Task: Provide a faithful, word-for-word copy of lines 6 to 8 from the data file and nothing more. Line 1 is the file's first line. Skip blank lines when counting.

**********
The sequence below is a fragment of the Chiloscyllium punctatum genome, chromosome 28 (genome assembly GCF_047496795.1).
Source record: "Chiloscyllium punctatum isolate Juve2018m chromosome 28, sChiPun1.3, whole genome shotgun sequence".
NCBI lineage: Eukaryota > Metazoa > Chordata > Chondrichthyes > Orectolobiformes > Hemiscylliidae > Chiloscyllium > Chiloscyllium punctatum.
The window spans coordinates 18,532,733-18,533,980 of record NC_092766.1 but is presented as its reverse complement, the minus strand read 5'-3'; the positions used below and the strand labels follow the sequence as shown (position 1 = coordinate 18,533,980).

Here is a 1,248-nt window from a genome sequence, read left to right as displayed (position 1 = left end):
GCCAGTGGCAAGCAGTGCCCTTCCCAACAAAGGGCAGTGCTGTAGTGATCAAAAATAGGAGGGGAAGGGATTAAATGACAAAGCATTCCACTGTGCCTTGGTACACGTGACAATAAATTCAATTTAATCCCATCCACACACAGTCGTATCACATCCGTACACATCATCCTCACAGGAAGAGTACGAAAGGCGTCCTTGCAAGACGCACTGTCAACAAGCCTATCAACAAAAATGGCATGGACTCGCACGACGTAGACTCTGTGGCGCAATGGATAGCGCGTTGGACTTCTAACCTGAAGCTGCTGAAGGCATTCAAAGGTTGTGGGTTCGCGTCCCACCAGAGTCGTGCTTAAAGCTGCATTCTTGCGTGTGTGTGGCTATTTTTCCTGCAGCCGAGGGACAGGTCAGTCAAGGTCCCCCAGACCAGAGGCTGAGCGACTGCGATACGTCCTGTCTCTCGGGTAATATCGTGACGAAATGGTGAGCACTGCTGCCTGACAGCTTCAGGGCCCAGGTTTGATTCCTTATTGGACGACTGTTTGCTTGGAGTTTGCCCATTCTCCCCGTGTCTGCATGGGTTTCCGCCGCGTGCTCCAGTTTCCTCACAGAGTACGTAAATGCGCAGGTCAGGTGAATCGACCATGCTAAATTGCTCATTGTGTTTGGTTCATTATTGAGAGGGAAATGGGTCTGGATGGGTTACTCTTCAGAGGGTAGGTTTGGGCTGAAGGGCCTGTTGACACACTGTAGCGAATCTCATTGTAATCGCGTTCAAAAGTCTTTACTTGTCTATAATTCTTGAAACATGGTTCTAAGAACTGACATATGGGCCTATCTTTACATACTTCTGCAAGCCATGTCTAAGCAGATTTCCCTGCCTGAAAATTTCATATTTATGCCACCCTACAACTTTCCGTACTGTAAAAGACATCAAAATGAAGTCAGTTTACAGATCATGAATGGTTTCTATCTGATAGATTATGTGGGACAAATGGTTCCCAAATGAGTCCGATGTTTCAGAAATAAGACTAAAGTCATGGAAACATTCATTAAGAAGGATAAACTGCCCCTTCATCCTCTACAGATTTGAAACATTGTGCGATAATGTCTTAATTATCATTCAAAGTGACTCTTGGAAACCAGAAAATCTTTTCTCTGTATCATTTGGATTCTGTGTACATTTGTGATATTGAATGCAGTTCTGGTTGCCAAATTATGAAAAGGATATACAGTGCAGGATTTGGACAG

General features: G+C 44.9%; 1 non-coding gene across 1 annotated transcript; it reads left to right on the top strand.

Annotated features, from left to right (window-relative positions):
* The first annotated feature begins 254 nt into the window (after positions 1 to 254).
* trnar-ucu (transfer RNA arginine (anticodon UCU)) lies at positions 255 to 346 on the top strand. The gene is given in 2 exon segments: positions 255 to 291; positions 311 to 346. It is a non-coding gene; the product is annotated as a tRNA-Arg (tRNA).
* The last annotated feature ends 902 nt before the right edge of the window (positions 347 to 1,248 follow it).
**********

GCCAGTGGCAAGCAGTGCCCTTCCCAACAAAGGGCAGTGCTGTAGTGATCAAAAATAGGAGGGGAAGGGATTAAATGACAAAGCATTCCACTGTGCCTTGGTACACGTGACAATAAATTCAATTTAATCCCATCCACACACAGTCGTATCACATCCGTACACATCATCCTCACAGGAAGAGTACGAAAGGCGTCCTTGCAAGACGCACTGTCAACAAGCCTATCAACAAAAATGGCATGGACTCGCACGACGTAGACTCTGTGGCGCAATGGATAGCGCGTTGGACTTCTAACCTGAAGCTGCTGAAGGCATTCAAAGGTTGTGGGTTCGCGTCCCACCAGAGTCGTGCTTAAAGCTGCATTCTTGCGTGTGTGTGGCTATTTTTCCTGCAGCCGAGGGACAGGTCAGTCAAGGTCCCCCAGACCAGAGGCTGAGCGACTGCGATACGTCCTGTCTCTCGGGTAATATCGTGACGAAATGGTGAGCACTGCTGCCTGACAGCTTCAGGGCCCAGGTTTGATTCCTTATTGGACGACTGTTTGCTTGGAGTTTGCCCATTCTCCCCGTGTCTGCATGGGTTTCCGCCGCGTGCTCCAGTTTCCTCACAGAGTACGTAAATGCGCAGGTCAGGTGAATCGACCATGCTAAATTGCTCATTGTGTTTGGTTCATTATTGAGAGGGAAATGGGTCTGGATGGGTTACTCTTCAGAGGGTAGGTTTGGGCTGAAGGGCCTGTTGACACACTGTAGCGAATCTCATTGTAATCGCGTTCAAAAGTCTTTACTTGTCTATAATTCTTGAAACATGGTTCTAAGAACTGACATATGGGCCTATCTTTACATACTTCTGCAAGCCATGTCTAAGCAGATTTCCCTGCCTGAAAATTTCATATTTATGCCACCCTACAACTTTCCGTACTGTAAAAGACATCAAAATGAAGTCAGTTTACAGATCATGAATGGTTTCTATCTGATAGATTATGTGGGACAAATGGTTCCCAAATGAGTCCGATGTTTCAGAAATAAGACTAAAGTCATGGAAACATTCATTAAGAAGGATAAACTGCCCCTTCATCCTCTACAGATTTGAAACATTGTGCGATAATGTCTTAATTATCATTCAAAGTGACTCTTGGAAACCAGAAAATCTTTTCTCTGTATCATTTGGATTCTGTGTACATTTGTGATATTGAATGCAGTTCTGGTTGCCAAATTATGAAAAGGATATACAGTGCAGGATTTGGACAG

General features: G+C 44.9%; 1 non-coding gene across 1 annotated transcript; it reads left to right on the top strand.

Annotated features, from left to right (window-relative positions):